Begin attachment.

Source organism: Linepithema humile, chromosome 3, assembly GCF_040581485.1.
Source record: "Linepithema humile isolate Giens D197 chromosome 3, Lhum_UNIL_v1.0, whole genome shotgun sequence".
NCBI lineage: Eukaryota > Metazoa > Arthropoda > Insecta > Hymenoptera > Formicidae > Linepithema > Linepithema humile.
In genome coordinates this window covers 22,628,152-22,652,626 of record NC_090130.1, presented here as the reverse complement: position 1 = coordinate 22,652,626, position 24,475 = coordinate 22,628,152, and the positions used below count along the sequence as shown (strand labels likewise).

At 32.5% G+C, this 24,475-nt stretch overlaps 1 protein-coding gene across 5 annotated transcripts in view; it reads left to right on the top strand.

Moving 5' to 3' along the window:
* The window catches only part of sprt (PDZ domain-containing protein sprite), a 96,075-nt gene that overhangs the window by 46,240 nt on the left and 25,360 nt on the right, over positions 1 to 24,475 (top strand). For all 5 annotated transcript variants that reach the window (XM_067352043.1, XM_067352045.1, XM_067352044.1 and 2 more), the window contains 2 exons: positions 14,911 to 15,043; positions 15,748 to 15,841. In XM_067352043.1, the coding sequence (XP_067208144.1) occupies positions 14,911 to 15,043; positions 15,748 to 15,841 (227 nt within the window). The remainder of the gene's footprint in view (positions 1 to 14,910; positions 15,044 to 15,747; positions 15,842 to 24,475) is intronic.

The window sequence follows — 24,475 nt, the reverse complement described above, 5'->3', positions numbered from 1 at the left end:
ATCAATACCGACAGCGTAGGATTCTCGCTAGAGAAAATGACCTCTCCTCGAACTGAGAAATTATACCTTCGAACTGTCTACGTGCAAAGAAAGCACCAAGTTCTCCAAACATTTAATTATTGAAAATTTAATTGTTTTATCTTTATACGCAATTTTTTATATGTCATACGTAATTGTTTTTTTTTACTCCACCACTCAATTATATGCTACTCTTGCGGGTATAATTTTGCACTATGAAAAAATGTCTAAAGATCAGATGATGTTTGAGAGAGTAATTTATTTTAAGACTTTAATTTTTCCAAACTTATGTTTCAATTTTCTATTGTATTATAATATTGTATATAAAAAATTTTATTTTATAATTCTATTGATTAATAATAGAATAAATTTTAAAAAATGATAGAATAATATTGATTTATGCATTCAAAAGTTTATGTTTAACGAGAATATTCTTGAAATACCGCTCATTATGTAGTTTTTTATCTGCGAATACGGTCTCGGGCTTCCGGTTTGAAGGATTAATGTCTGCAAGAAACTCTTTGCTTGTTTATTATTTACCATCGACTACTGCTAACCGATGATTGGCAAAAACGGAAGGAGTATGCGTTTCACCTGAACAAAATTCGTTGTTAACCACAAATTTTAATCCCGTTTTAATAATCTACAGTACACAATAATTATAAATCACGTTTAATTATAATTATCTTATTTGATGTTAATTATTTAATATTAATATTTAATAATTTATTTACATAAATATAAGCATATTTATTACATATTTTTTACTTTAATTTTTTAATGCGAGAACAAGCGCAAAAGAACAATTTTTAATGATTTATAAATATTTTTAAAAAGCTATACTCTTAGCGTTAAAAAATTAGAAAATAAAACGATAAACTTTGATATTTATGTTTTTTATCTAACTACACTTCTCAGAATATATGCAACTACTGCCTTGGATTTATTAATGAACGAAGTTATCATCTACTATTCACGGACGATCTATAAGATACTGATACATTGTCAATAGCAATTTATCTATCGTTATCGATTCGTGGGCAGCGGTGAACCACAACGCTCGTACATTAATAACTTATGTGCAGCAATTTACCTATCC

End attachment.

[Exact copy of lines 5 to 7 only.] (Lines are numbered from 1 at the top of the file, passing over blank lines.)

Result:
At 32.5% G+C, this 24,475-nt stretch overlaps 1 protein-coding gene across 5 annotated transcripts in view; it reads left to right on the top strand.

Moving 5' to 3' along the window:
* The window catches only part of sprt (PDZ domain-containing protein sprite), a 96,075-nt gene that overhangs the window by 46,240 nt on the left and 25,360 nt on the right, over positions 1 to 24,475 (top strand). For all 5 annotated transcript variants that reach the window (XM_067352043.1, XM_067352045.1, XM_067352044.1 and 2 more), the window contains 2 exons: positions 14,911 to 15,043; positions 15,748 to 15,841. In XM_067352043.1, the coding sequence (XP_067208144.1) occupies positions 14,911 to 15,043; positions 15,748 to 15,841 (227 nt within the window). The remainder of the gene's footprint in view (positions 1 to 14,910; positions 15,044 to 15,747; positions 15,842 to 24,475) is intronic.